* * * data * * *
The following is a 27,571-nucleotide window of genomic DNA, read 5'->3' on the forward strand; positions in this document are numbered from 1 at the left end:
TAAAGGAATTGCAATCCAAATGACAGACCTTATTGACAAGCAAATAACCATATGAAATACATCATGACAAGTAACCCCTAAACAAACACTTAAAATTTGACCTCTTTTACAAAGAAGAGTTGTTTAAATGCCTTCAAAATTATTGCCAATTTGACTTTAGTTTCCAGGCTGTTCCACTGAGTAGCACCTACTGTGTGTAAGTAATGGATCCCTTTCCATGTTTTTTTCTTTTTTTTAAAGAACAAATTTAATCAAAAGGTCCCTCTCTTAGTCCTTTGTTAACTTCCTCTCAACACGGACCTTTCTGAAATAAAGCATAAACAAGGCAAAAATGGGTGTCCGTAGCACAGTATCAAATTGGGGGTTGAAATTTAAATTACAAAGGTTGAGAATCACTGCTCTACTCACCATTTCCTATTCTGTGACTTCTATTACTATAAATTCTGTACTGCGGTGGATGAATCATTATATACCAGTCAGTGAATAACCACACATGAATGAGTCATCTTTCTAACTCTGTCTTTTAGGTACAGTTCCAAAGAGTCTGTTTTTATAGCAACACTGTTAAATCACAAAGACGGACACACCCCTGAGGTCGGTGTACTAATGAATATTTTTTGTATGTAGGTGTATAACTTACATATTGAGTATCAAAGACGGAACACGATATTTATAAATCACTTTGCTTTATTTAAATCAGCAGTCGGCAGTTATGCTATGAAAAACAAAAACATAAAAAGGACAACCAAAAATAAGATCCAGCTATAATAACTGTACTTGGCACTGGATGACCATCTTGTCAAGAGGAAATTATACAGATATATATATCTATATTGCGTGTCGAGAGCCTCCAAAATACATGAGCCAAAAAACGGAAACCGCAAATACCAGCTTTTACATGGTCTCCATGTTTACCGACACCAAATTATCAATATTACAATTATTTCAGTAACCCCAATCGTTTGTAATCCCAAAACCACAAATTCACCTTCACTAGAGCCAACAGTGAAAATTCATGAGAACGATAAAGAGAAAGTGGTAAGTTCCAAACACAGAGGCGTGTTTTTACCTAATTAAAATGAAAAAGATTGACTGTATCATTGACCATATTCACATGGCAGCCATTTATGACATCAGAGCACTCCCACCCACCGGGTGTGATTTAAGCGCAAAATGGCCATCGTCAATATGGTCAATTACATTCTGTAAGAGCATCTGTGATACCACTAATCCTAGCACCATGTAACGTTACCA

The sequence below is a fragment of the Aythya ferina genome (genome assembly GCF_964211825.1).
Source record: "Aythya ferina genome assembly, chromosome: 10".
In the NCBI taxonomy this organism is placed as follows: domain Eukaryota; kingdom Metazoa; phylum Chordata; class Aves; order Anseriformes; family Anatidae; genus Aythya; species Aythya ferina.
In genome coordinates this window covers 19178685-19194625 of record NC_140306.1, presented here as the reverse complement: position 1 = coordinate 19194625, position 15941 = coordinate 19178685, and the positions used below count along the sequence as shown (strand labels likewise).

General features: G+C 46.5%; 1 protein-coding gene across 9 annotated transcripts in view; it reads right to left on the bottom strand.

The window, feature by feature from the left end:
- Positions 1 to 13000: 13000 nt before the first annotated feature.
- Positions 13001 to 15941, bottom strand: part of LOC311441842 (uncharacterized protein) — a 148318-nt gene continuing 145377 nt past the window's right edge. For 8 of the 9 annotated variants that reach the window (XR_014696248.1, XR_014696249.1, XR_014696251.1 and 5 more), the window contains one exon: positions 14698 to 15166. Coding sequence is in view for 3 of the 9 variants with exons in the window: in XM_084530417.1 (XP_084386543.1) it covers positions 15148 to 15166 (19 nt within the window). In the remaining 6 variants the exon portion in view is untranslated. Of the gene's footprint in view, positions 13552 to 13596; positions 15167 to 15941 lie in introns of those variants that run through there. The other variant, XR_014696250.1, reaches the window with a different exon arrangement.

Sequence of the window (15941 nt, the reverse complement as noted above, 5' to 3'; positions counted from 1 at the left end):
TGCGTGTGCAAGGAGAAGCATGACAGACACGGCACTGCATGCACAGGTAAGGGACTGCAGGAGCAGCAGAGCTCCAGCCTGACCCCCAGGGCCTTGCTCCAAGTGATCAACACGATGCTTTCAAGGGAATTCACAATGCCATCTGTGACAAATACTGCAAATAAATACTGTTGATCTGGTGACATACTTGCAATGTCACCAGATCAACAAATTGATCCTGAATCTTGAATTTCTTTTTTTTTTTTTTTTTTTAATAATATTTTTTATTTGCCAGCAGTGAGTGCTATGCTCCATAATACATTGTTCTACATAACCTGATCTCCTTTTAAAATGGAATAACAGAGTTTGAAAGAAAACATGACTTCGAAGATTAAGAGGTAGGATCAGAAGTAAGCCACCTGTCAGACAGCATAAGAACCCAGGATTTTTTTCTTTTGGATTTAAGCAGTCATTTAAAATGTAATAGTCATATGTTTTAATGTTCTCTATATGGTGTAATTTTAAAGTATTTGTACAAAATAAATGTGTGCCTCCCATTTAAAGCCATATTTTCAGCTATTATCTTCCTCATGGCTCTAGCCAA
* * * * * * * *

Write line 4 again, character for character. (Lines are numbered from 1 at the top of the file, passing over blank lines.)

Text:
Source record: "Aythya ferina genome assembly, chromosome: 10".